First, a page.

There’s been a lot of talk about masks recently. But instead of talking about clinical masks, I want to draw your attention to a different type of mask — the mask that society forces people with mental illness to wear.

It might surprise you to know that it is still rare to find a work environment in which you can admit openly that you suffer from depression or a neurological disorder

The main ones, though, are his crippling anxiety and OCD

Few would be aware of the rituals that chain him to his home, his fear of change, or the mental effort it takes to keep himself on track

I’m his mum and selfishly, I suppose, I wanted him there with us, not only to push back his anxiety, but to help me complete the faux image of the perfect family unit I aspire to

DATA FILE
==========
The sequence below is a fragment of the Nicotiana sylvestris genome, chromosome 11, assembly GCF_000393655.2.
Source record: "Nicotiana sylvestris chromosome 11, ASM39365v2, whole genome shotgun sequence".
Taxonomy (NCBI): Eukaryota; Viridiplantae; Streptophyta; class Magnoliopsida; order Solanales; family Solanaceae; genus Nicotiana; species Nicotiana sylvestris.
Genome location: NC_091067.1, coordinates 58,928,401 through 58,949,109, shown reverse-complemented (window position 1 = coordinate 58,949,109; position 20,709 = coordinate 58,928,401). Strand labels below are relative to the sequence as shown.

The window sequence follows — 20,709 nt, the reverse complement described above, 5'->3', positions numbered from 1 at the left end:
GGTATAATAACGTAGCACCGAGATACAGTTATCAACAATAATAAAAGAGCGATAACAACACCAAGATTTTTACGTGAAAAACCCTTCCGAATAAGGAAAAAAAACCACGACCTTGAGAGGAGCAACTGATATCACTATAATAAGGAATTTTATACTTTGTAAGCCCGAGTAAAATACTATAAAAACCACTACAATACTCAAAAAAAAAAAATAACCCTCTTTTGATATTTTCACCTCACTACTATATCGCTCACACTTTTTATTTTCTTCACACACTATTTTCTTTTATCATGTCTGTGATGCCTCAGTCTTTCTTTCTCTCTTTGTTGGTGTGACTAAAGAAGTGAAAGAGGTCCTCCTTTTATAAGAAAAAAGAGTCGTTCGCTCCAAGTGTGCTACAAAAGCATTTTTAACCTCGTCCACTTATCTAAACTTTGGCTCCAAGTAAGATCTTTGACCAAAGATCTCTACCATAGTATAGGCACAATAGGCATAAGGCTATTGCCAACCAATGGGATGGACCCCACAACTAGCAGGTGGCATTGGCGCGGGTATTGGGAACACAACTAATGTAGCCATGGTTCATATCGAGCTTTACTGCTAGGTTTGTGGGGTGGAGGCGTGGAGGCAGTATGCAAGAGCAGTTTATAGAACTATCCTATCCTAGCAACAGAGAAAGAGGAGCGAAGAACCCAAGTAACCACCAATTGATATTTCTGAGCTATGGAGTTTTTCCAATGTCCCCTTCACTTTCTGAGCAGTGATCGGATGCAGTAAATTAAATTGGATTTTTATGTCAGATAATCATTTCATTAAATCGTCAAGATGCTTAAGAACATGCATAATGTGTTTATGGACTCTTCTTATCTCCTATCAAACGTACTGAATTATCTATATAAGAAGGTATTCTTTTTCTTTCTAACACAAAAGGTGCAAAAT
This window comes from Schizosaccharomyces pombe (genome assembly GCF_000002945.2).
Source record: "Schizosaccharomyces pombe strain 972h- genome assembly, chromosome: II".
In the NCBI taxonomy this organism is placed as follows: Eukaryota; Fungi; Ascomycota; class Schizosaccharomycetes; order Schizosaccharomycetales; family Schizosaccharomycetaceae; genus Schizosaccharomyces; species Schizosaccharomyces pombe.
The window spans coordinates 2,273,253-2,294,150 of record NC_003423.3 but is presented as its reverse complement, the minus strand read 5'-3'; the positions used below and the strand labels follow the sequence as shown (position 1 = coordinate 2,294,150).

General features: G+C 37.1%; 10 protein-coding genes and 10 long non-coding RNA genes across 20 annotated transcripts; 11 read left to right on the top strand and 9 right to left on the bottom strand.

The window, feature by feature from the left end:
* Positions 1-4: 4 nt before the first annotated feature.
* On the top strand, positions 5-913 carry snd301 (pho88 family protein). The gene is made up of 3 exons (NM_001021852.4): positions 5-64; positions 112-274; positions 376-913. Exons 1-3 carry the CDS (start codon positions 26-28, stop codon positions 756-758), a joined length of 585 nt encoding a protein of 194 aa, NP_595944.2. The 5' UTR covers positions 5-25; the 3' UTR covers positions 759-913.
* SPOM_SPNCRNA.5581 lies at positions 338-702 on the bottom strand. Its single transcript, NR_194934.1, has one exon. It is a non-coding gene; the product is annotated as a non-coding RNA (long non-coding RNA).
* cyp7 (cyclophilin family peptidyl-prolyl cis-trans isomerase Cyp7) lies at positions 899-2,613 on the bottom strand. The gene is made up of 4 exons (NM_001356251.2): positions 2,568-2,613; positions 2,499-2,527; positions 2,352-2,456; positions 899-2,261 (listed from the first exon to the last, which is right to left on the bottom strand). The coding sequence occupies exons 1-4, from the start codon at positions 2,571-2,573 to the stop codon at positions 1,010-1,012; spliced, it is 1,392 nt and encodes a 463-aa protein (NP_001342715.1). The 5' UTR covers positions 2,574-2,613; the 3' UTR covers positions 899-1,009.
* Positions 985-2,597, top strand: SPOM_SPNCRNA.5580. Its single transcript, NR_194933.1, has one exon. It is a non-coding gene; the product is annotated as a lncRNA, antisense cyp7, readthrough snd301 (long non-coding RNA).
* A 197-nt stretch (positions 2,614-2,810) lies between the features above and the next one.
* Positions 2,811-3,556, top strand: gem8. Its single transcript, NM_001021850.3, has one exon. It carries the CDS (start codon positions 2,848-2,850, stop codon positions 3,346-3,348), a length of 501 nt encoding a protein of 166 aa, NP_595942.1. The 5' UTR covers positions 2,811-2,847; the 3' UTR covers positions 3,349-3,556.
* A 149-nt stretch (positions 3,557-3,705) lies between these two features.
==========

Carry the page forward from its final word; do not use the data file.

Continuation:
When our son is on form, he lights up a room; but when he is overwhelmed, it’s like waiting for the White Walkers to break through the wall

I know better than to think I can prepare for every eventuality. The unpredictability is, perhaps, the hardest part about mental illness. The three steps forward, and the inevitable four steps back

When family and friends ask us how Kurt is doing, we put on masks too

A person with mental illness may look exactly like you and I most of the time, until the mask slips

They can’t “snap out of it” to make the rest of us feel better

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Louisa Simmonds

Louisa Simmonds

Blogger, writer, mental health campaigner, who dreams of being a published author and making the world a happier place.